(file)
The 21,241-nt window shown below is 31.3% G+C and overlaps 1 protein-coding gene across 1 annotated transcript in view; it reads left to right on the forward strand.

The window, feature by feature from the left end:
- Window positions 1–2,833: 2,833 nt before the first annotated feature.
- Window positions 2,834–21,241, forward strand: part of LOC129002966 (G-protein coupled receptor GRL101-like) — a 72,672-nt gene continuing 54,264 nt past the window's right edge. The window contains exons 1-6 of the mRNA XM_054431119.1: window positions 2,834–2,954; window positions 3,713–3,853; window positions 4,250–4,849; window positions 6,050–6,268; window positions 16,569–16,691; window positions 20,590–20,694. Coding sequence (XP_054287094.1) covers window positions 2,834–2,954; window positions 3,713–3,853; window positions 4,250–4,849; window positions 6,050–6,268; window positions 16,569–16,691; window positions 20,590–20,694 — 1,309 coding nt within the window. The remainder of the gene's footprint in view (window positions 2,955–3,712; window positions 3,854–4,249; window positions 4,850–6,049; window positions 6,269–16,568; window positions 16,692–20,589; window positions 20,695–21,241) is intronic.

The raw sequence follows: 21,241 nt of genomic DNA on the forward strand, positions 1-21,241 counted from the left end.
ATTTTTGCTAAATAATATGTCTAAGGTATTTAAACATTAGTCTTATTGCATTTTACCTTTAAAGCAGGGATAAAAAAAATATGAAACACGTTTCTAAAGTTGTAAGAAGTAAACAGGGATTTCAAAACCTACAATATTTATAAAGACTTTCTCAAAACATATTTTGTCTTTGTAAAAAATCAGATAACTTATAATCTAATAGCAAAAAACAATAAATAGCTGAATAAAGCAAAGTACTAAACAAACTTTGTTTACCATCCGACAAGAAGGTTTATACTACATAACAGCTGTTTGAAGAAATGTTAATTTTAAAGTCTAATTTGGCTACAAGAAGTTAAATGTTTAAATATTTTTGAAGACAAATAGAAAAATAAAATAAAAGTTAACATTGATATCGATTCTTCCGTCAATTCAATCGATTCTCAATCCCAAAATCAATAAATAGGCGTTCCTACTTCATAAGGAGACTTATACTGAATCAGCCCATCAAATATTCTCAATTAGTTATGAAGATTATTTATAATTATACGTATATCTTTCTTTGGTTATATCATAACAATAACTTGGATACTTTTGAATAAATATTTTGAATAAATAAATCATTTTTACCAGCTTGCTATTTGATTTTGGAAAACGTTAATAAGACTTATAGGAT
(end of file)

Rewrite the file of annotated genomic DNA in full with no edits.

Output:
The 21,241-nt window shown below is 31.3% G+C and overlaps 1 protein-coding gene across 1 annotated transcript in view; it reads left to right on the forward strand.

The window, feature by feature from the left end:
- Window positions 1–2,833: 2,833 nt before the first annotated feature.
- Window positions 2,834–21,241, forward strand: part of LOC129002966 (G-protein coupled receptor GRL101-like) — a 72,672-nt gene continuing 54,264 nt past the window's right edge. The window contains exons 1-6 of the mRNA XM_054431119.1: window positions 2,834–2,954; window positions 3,713–3,853; window positions 4,250–4,849; window positions 6,050–6,268; window positions 16,569–16,691; window positions 20,590–20,694. Coding sequence (XP_054287094.1) covers window positions 2,834–2,954; window positions 3,713–3,853; window positions 4,250–4,849; window positions 6,050–6,268; window positions 16,569–16,691; window positions 20,590–20,694 — 1,309 coding nt within the window. The remainder of the gene's footprint in view (window positions 2,955–3,712; window positions 3,854–4,249; window positions 4,850–6,049; window positions 6,269–16,568; window positions 16,692–20,589; window positions 20,695–21,241) is intronic.

The raw sequence follows: 21,241 nt of genomic DNA on the forward strand, positions 1-21,241 counted from the left end.
ATTTTTGCTAAATAATATGTCTAAGGTATTTAAACATTAGTCTTATTGCATTTTACCTTTAAAGCAGGGATAAAAAAAATATGAAACACGTTTCTAAAGTTGTAAGAAGTAAACAGGGATTTCAAAACCTACAATATTTATAAAGACTTTCTCAAAACATATTTTGTCTTTGTAAAAAATCAGATAACTTATAATCTAATAGCAAAAAACAATAAATAGCTGAATAAAGCAAAGTACTAAACAAACTTTGTTTACCATCCGACAAGAAGGTTTATACTACATAACAGCTGTTTGAAGAAATGTTAATTTTAAAGTCTAATTTGGCTACAAGAAGTTAAATGTTTAAATATTTTTGAAGACAAATAGAAAAATAAAATAAAAGTTAACATTGATATCGATTCTTCCGTCAATTCAATCGATTCTCAATCCCAAAATCAATAAATAGGCGTTCCTACTTCATAAGGAGACTTATACTGAATCAGCCCATCAAATATTCTCAATTAGTTATGAAGATTATTTATAATTATACGTATATCTTTCTTTGGTTATATCATAACAATAACTTGGATACTTTTGAATAAATATTTTGAATAAATAAATCATTTTTACCAGCTTGCTATTTGATTTTGGAAAACGTTAATAAGACTTATAGGAT